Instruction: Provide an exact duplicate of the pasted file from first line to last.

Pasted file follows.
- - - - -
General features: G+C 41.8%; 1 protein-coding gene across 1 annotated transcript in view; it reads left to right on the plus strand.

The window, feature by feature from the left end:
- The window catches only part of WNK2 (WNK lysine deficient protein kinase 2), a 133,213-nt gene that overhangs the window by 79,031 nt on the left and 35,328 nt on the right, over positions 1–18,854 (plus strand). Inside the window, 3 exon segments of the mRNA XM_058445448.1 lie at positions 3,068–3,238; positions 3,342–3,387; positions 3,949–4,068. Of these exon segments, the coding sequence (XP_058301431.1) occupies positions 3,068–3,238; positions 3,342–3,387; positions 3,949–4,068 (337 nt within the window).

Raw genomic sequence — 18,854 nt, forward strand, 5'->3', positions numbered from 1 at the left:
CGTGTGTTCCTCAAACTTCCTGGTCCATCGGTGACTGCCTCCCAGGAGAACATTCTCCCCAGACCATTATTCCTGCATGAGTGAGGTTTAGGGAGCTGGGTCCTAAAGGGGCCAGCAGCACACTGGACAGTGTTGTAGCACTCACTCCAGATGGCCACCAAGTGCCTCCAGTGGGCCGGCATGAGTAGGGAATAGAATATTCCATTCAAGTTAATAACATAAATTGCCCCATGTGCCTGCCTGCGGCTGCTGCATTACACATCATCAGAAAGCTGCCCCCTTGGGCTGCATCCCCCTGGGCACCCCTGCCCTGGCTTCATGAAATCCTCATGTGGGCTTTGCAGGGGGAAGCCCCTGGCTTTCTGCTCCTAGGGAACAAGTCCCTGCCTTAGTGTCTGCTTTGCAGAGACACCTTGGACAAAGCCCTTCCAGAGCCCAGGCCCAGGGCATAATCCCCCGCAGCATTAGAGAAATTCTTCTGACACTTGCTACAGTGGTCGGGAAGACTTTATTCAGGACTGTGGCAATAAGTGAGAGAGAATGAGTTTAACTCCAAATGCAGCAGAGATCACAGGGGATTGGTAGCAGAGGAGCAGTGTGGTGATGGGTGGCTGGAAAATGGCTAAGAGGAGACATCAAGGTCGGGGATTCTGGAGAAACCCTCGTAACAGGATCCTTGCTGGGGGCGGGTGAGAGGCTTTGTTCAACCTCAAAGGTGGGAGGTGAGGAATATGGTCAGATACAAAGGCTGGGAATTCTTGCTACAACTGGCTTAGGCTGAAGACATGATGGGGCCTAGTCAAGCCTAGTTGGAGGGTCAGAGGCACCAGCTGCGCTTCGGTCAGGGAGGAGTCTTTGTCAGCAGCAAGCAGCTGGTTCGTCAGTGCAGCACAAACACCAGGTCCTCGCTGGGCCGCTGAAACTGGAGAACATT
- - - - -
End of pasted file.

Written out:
General features: G+C 41.8%; 1 protein-coding gene across 1 annotated transcript in view; it reads left to right on the plus strand.

The window, feature by feature from the left end:
- The window catches only part of WNK2 (WNK lysine deficient protein kinase 2), a 133,213-nt gene that overhangs the window by 79,031 nt on the left and 35,328 nt on the right, over positions 1–18,854 (plus strand). Inside the window, 3 exon segments of the mRNA XM_058445448.1 lie at positions 3,068–3,238; positions 3,342–3,387; positions 3,949–4,068. Of these exon segments, the coding sequence (XP_058301431.1) occupies positions 3,068–3,238; positions 3,342–3,387; positions 3,949–4,068 (337 nt within the window).

Raw genomic sequence — 18,854 nt, forward strand, 5'->3', positions numbered from 1 at the left:
CGTGTGTTCCTCAAACTTCCTGGTCCATCGGTGACTGCCTCCCAGGAGAACATTCTCCCCAGACCATTATTCCTGCATGAGTGAGGTTTAGGGAGCTGGGTCCTAAAGGGGCCAGCAGCACACTGGACAGTGTTGTAGCACTCACTCCAGATGGCCACCAAGTGCCTCCAGTGGGCCGGCATGAGTAGGGAATAGAATATTCCATTCAAGTTAATAACATAAATTGCCCCATGTGCCTGCCTGCGGCTGCTGCATTACACATCATCAGAAAGCTGCCCCCTTGGGCTGCATCCCCCTGGGCACCCCTGCCCTGGCTTCATGAAATCCTCATGTGGGCTTTGCAGGGGGAAGCCCCTGGCTTTCTGCTCCTAGGGAACAAGTCCCTGCCTTAGTGTCTGCTTTGCAGAGACACCTTGGACAAAGCCCTTCCAGAGCCCAGGCCCAGGGCATAATCCCCCGCAGCATTAGAGAAATTCTTCTGACACTTGCTACAGTGGTCGGGAAGACTTTATTCAGGACTGTGGCAATAAGTGAGAGAGAATGAGTTTAACTCCAAATGCAGCAGAGATCACAGGGGATTGGTAGCAGAGGAGCAGTGTGGTGATGGGTGGCTGGAAAATGGCTAAGAGGAGACATCAAGGTCGGGGATTCTGGAGAAACCCTCGTAACAGGATCCTTGCTGGGGGCGGGTGAGAGGCTTTGTTCAACCTCAAAGGTGGGAGGTGAGGAATATGGTCAGATACAAAGGCTGGGAATTCTTGCTACAACTGGCTTAGGCTGAAGACATGATGGGGCCTAGTCAAGCCTAGTTGGAGGGTCAGAGGCACCAGCTGCGCTTCGGTCAGGGAGGAGTCTTTGTCAGCAGCAAGCAGCTGGTTCGTCAGTGCAGCACAAACACCAGGTCCTCGCTGGGCCGCTGAAACTGGAGAACATT